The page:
The equity market question of the hour is “When will U.S. stock market volatility return?”
History tells us this is purely a question of “When and why”, not “if”. A look back to 1990 – the starting point of the modern CBOE VIX Index – shows that domestic stock market volatility goes through distinctly pendulum-like movements that takes years to develop. The daily VIX can run annual averages below 15, as it did from February 1993 – September 1996 (43 months), February 2005 – October 2007 (32 months), and August 2013 to July 2015 (23 months). Once the annual VIX average crosses 15 to the upside (as it did on July 13, 2015), it typically spends years above this level and can average +20 for much of that time.
So for all the chatter about low actual/projected volatility at the moment, that’s where we are now. The pendulum is swinging, albeit slowly, back to higher volatility. That explains the “When”: it is already happening. As for the “Why”… We’ll find out soon enough.
Fill in the blank:
“U.S. equities are currently showing little price volatility because ______________________”
I took a poll of friends and coworkers on the buy and sell side for some answers, and the most comprehensive one came from Pete Coleman, our own head trader at Convergex. His answer:
“… stocks are fully/fairly valued, economic growth is slow but positive, and interest rates are low but not heading much higher.”
Let’s take a quick turn though each of Pete’s points:
#1: Full Valuation. According to FactSet, the current bottom up earnings estimates for the S&P 500 for 2016 and 2017 are $119/share and $134/share, respectively. With the index at 2180, that works out to valuation multiples of 18.3x and 16.3x, respectively. Top down earnings estimates for next year are understandably lower (strategists can cut numbers without ticking off company managements, unlike the single stock analysts that feed the bottom up estimates) at $128/share for a 17.0x multiple.
Now, no one is a point smart on P/E multiples, so 17x and 18x are essentially the same thing. But keep in mind that S&P 500 earnings have not grown in 3 years and that makes paying a rich multiple on this market something like plunking down Gucci money for Wal-Mart store brands. There’s nothing wrong with Wal-Mart, or Gucci for that matter, but you want to see value commensurate with quality. The best thing you can say about U.S. stock valuations is that they are “Fair”. And by that we mean that enough investors see the same value that volatility is low as a result.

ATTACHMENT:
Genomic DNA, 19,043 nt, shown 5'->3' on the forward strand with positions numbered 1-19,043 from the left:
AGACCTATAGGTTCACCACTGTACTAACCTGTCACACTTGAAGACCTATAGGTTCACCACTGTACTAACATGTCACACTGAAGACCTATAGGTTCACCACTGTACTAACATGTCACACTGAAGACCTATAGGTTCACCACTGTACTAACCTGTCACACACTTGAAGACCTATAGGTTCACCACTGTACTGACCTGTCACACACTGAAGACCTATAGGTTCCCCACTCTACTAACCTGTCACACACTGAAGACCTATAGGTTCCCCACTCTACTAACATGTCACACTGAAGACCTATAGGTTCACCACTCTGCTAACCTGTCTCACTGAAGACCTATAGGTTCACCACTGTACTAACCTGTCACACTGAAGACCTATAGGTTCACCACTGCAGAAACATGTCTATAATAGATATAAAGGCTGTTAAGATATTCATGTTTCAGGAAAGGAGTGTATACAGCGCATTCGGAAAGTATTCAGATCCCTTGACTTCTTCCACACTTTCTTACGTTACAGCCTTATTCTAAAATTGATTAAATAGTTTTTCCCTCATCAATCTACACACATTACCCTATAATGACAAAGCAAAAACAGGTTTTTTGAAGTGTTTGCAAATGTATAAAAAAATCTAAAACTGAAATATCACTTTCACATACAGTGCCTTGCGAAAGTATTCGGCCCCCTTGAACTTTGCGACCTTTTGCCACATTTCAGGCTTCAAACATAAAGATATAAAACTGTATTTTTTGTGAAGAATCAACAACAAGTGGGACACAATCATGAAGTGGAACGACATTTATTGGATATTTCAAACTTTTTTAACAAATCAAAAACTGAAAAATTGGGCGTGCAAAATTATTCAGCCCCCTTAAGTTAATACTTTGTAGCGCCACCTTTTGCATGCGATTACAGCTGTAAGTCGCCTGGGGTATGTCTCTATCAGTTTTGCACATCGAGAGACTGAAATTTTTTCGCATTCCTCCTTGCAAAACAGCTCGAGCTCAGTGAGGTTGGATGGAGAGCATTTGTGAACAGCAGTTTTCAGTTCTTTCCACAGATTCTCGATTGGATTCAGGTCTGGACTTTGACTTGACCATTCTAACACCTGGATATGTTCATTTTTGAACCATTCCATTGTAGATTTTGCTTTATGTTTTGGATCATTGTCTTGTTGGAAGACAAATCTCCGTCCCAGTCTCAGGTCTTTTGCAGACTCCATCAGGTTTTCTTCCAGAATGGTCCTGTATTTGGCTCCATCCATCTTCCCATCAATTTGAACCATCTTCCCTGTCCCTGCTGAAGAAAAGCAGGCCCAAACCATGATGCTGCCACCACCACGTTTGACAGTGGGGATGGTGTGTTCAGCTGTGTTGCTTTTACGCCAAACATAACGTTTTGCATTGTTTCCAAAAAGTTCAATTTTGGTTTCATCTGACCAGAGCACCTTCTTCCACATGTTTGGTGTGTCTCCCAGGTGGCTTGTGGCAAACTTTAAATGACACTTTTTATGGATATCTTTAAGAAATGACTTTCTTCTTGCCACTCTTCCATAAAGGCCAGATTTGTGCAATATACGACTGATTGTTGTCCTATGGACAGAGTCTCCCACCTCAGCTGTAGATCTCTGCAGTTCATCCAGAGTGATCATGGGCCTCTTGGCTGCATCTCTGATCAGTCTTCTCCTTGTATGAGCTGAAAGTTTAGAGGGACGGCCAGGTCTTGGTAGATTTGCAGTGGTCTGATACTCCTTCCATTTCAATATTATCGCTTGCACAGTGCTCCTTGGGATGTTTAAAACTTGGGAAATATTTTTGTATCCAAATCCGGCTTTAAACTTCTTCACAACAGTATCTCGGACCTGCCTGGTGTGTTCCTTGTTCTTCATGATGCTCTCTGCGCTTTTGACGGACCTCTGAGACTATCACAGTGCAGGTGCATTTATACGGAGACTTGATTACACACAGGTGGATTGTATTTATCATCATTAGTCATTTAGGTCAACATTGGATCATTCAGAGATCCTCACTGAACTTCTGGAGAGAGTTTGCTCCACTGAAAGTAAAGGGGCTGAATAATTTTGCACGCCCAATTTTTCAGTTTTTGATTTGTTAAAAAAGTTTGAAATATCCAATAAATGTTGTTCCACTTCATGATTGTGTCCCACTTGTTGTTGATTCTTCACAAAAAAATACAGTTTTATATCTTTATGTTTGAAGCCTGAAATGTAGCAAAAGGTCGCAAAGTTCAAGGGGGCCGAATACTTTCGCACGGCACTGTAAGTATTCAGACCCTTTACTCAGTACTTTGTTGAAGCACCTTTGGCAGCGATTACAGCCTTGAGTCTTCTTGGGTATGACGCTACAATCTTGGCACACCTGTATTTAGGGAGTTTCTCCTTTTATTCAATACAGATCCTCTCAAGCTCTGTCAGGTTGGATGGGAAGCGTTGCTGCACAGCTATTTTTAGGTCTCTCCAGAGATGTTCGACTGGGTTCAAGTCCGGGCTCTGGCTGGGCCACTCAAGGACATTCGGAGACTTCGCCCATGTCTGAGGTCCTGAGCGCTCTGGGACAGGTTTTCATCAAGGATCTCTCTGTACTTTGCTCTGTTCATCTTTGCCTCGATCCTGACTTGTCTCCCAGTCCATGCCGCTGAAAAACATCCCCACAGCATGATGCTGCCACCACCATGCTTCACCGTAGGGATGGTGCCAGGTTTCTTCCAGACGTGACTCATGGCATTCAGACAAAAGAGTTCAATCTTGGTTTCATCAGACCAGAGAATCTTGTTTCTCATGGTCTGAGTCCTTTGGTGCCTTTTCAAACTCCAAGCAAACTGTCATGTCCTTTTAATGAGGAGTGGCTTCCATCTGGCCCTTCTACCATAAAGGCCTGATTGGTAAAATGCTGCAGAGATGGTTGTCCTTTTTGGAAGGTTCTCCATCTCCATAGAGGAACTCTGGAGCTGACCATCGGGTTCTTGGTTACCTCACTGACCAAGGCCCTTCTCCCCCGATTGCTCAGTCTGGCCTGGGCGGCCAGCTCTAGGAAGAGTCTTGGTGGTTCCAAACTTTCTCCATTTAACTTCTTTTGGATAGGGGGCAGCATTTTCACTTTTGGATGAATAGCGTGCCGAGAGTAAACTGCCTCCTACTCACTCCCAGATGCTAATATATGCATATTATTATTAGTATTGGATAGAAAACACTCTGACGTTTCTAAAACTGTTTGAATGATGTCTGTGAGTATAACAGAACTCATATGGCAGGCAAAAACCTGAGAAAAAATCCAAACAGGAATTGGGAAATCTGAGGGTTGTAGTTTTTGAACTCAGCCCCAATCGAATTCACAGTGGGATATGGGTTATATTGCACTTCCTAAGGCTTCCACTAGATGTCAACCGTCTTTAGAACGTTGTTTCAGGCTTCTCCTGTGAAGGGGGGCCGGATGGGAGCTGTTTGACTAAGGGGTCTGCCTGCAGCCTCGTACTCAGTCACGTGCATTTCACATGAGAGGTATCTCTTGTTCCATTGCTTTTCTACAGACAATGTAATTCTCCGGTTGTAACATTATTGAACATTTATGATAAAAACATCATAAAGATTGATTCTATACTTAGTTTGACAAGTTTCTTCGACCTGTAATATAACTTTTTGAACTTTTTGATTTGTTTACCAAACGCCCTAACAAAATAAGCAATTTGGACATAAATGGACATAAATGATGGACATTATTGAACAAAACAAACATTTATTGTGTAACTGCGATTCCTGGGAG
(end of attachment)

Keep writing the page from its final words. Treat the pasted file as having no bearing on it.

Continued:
See the most recent FactSet report here (it’s free, very complete, and up to date): https://www.factset.com/websitefiles/PDFs/earningsinsight/earningsinsight_9.2.16
#2: Slow Economic Growth. First half GDP growth in the U.S. has averaged 1.0%. Retail sales (July) are running 2.3%. Light vehicle sales stopped growing 18 months ago, albeit at high levels. Personal savings rates (5.7% in July) are double pre-Crisis levels (late 2007). New home sales have picked up, but existing home sales have stalled (like autos, at high levels, but not rising). August ISM survey results were 49.4, below the 50 line that denotes contraction. Labor market data has been fine, but productivity declined 0.4% in Q2. Core CPI (+1.6% in July) and PCE prices (+0.8% in July) are still below the 2% Fed target.
On the bright side, such as it is, the Atlanta Fed’s GDPNow model of future economic growth is calling for 3.5% in Q3, well above the Blue Chip consensus of 2.7%. This model is best used later in the quarter (ideally, 30 days before the first release of the data), but we are 2/3rds of the way through and the model is still remarkably sanguine. So there is some hope that the back half of 2016 will play catch up after a weak first half.
See the Atlanta Fed model here: https://www.frbatlanta.org/cqer/research/gdpnow/?panel=1
And the Richmond Fed’s excellent slide deck on the U.S. economy here: https://www.richmondfed.org/-/media/richmondfedorg/research/national_economy/national_economic_indicators/pdf/all_charts.pdf